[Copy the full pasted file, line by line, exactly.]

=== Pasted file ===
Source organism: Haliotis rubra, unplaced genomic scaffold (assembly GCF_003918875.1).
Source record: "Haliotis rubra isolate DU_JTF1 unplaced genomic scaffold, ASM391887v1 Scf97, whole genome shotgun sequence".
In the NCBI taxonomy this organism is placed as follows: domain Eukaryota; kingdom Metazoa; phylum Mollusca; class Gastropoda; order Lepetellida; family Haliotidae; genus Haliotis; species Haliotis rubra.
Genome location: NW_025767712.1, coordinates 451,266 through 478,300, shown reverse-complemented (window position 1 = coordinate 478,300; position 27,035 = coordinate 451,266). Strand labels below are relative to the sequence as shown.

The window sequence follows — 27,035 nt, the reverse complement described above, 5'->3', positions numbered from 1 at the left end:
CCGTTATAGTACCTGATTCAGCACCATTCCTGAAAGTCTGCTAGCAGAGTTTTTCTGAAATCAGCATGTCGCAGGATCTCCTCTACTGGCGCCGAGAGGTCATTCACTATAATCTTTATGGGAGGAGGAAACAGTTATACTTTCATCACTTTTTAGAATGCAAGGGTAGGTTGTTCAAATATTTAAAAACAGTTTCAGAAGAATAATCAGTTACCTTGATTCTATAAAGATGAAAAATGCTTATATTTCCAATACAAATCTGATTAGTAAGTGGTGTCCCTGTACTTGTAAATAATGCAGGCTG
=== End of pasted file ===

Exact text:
Source organism: Haliotis rubra, unplaced genomic scaffold (assembly GCF_003918875.1).
Source record: "Haliotis rubra isolate DU_JTF1 unplaced genomic scaffold, ASM391887v1 Scf97, whole genome shotgun sequence".
In the NCBI taxonomy this organism is placed as follows: domain Eukaryota; kingdom Metazoa; phylum Mollusca; class Gastropoda; order Lepetellida; family Haliotidae; genus Haliotis; species Haliotis rubra.
Genome location: NW_025767712.1, coordinates 451,266 through 478,300, shown reverse-complemented (window position 1 = coordinate 478,300; position 27,035 = coordinate 451,266). Strand labels below are relative to the sequence as shown.

The window sequence follows — 27,035 nt, the reverse complement described above, 5'->3', positions numbered from 1 at the left end:
CCGTTATAGTACCTGATTCAGCACCATTCCTGAAAGTCTGCTAGCAGAGTTTTTCTGAAATCAGCATGTCGCAGGATCTCCTCTACTGGCGCCGAGAGGTCATTCACTATAATCTTTATGGGAGGAGGAAACAGTTATACTTTCATCACTTTTTAGAATGCAAGGGTAGGTTGTTCAAATATTTAAAAACAGTTTCAGAAGAATAATCAGTTACCTTGATTCTATAAAGATGAAAAATGCTTATATTTCCAATACAAATCTGATTAGTAAGTGGTGTCCCTGTACTTGTAAATAATGCAGGCTG